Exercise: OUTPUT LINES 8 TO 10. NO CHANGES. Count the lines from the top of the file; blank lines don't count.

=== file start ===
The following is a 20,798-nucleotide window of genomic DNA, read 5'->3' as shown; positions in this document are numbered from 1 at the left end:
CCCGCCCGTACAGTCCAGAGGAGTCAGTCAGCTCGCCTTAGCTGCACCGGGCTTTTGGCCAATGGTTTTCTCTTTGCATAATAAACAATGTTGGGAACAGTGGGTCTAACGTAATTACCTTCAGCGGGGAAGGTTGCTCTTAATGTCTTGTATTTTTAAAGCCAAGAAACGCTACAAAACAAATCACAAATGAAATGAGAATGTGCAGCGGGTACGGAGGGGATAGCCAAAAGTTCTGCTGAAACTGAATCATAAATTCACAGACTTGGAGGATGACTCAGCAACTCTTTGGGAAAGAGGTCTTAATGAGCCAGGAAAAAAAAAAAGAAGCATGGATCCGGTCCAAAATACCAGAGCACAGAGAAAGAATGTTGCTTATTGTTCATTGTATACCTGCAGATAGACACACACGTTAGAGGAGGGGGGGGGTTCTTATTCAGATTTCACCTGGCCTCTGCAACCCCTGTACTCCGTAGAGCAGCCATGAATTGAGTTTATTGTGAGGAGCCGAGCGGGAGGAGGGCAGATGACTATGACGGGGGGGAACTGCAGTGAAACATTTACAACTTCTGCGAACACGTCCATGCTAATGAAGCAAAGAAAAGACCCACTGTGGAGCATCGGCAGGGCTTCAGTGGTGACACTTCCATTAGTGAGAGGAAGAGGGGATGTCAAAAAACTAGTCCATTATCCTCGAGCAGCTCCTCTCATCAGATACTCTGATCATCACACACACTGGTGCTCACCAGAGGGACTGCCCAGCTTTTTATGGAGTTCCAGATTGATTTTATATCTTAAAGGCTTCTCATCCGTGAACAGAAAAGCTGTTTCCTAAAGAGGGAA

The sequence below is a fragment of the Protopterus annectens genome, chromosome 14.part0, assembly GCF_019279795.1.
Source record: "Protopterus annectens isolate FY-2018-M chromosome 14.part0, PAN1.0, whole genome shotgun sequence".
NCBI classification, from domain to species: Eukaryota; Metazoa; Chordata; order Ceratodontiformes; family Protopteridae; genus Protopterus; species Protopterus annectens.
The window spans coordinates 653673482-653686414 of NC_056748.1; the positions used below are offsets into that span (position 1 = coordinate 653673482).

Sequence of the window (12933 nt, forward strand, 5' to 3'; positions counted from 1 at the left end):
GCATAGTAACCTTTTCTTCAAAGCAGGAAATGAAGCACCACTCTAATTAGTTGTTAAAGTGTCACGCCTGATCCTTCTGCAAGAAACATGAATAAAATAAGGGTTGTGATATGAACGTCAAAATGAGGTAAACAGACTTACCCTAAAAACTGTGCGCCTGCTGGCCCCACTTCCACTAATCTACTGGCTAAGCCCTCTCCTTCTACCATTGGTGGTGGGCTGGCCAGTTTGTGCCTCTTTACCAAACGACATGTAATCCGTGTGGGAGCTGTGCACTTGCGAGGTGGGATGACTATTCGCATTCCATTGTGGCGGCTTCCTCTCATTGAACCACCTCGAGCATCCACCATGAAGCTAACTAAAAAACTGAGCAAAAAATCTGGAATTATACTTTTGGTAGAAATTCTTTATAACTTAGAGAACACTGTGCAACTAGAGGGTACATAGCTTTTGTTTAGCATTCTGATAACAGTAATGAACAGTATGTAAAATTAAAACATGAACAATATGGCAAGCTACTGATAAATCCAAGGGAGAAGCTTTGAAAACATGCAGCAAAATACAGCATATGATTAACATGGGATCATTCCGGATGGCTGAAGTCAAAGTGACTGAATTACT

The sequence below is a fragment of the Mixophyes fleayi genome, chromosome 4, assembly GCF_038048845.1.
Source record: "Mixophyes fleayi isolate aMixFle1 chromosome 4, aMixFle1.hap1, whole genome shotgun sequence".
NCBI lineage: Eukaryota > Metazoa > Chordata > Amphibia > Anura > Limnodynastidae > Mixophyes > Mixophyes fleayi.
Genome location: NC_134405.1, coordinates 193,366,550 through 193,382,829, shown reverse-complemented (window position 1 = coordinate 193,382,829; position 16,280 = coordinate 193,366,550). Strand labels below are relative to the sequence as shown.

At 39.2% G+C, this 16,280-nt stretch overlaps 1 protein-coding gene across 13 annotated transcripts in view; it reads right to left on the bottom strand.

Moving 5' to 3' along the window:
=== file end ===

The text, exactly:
GCATAGTAACCTTTTCTTCAAAGCAGGAAATGAAGCACCACTCTAATTAGTTGTTAAAGTGTCACGCCTGATCCTTCTGCAAGAAACATGAATAAAATAAGGGTTGTGATATGAACGTCAAAATGAGGTAAACAGACTTACCCTAAAAACTGTGCGCCTGCTGGCCCCACTTCCACTAATCTACTGGCTAAGCCCTCTCCTTCTACCATTGGTGGTGGGCTGGCCAGTTTGTGCCTCTTTACCAAACGACATGTAATCCGTGTGGGAGCTGTGCACTTGCGAGGTGGGATGACTATTCGCATTCCATTGTGGCGGCTTCCTCTCATTGAACCACCTCGAGCATCCACCATGAAGCTAACTAAAAAACTGAGCAAAAAATCTGGAATTATACTTTTGGTAGAAATTCTTTATAACTTAGAGAACACTGTGCAACTAGAGGGTACATAGCTTTTGTTTAGCATTCTGATAACAGTAATGAACAGTATGTAAAATTAAAACATGAACAATATGGCAAGCTACTGATAAATCCAAGGGAGAAGCTTTGAAAACATGCAGCAAAATACAGCATATGATTAACATGGGATCATTCCGGATGGCTGAAGTCAAAGTGACTGAATTACT

The sequence below is a fragment of the Mixophyes fleayi genome, chromosome 4, assembly GCF_038048845.1.
Source record: "Mixophyes fleayi isolate aMixFle1 chromosome 4, aMixFle1.hap1, whole genome shotgun sequence".